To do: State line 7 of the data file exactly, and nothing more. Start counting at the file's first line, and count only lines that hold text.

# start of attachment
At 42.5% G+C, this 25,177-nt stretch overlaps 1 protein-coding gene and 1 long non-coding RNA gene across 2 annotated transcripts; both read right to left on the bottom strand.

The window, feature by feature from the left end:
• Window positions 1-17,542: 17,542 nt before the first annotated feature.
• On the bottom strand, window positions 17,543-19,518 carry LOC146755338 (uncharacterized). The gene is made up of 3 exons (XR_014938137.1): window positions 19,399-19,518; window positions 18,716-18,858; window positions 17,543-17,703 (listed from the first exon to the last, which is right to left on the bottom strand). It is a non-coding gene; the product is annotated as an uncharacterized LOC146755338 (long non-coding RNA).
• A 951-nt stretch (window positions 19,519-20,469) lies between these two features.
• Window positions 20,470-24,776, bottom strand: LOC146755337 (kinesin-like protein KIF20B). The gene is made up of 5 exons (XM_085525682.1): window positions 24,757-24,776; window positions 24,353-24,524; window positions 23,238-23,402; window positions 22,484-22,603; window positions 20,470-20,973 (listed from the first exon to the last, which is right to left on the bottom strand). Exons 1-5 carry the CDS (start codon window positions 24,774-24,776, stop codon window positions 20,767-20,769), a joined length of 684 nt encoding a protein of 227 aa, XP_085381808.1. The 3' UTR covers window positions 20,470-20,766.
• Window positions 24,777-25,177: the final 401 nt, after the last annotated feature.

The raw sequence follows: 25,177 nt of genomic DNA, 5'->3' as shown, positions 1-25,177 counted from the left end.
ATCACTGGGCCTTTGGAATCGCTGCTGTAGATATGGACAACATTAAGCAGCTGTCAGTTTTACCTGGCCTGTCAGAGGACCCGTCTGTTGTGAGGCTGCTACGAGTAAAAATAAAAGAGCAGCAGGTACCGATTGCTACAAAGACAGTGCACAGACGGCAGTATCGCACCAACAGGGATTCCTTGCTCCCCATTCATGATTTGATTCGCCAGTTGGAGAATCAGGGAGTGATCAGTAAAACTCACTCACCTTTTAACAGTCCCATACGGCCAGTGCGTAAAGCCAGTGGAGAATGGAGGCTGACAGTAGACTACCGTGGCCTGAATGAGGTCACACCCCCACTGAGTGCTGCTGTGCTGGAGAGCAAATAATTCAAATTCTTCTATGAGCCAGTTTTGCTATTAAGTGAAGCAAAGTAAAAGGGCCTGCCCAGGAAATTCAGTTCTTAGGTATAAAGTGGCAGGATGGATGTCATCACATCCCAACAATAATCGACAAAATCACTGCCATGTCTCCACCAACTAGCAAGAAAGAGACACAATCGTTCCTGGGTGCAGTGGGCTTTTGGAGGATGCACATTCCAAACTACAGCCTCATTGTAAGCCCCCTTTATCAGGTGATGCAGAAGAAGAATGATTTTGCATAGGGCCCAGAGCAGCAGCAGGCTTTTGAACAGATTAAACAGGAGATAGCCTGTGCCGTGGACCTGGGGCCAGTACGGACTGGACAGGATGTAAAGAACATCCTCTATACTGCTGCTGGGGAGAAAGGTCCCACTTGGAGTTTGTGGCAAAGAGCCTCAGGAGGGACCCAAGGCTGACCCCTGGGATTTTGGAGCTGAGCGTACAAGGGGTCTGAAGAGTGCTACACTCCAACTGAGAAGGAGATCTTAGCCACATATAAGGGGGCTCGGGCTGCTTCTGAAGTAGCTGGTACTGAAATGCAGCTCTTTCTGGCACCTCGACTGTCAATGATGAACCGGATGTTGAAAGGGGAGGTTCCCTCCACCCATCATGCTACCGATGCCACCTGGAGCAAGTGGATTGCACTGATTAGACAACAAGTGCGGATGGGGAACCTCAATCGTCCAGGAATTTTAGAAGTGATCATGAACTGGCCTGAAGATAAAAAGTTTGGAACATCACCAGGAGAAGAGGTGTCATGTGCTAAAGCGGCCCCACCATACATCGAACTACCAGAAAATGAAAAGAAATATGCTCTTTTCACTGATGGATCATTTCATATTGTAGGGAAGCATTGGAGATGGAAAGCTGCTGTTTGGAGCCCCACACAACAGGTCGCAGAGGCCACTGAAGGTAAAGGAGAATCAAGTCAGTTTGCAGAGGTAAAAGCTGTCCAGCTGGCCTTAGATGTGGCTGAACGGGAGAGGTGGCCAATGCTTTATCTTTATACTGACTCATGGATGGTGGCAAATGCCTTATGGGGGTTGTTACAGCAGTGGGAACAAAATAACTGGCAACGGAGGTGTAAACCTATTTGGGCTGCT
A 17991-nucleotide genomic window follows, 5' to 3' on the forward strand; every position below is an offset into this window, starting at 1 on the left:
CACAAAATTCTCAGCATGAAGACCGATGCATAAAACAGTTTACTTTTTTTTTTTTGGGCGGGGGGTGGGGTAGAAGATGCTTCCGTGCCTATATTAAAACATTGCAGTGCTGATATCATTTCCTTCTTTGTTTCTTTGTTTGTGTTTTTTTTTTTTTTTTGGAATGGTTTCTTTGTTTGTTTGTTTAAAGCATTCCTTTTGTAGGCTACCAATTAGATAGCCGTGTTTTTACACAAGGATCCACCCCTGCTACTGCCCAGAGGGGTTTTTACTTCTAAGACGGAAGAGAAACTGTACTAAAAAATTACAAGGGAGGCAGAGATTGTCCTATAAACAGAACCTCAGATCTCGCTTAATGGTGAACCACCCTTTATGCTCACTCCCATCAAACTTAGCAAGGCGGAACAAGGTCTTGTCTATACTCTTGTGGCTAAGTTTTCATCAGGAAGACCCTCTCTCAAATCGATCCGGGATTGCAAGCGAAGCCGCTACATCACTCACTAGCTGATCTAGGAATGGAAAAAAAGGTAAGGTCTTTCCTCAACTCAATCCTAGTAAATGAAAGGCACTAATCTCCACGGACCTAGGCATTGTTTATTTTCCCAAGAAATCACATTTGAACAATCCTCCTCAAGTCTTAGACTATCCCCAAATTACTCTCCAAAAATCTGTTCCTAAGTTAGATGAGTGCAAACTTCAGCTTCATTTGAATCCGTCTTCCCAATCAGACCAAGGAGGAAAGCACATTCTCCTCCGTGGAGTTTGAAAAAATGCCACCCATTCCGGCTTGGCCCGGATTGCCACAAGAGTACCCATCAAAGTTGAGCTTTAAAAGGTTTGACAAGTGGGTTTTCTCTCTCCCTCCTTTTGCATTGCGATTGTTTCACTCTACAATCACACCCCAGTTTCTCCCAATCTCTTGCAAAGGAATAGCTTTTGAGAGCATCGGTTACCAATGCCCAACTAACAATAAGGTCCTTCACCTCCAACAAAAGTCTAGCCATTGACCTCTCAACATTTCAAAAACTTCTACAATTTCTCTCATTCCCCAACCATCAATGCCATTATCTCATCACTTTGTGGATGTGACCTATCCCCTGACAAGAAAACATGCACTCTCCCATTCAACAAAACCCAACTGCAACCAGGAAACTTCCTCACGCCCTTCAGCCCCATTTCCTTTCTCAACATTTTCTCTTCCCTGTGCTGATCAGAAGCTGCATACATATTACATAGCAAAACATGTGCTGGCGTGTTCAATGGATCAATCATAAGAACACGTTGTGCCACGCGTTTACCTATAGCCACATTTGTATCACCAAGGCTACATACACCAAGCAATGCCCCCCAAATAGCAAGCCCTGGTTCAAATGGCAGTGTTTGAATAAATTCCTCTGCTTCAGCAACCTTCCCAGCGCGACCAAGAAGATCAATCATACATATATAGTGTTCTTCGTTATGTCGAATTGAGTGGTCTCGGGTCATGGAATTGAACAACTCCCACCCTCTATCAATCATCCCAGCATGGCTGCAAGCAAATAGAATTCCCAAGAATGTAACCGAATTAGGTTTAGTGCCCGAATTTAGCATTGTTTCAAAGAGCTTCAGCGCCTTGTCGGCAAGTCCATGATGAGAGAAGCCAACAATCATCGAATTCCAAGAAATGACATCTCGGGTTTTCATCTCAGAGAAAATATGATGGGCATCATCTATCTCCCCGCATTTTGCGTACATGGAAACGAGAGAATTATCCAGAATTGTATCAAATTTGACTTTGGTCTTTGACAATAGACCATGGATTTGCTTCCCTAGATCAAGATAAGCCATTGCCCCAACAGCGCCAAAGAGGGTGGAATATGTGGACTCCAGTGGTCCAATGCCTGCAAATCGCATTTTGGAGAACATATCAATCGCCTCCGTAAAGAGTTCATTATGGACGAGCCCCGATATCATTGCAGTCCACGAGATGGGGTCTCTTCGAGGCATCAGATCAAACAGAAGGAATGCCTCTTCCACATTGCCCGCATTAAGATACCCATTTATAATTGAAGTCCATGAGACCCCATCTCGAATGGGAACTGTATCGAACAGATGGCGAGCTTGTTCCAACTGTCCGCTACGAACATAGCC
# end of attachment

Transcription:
• Window positions 24,777-25,177: the final 401 nt, after the last annotated feature.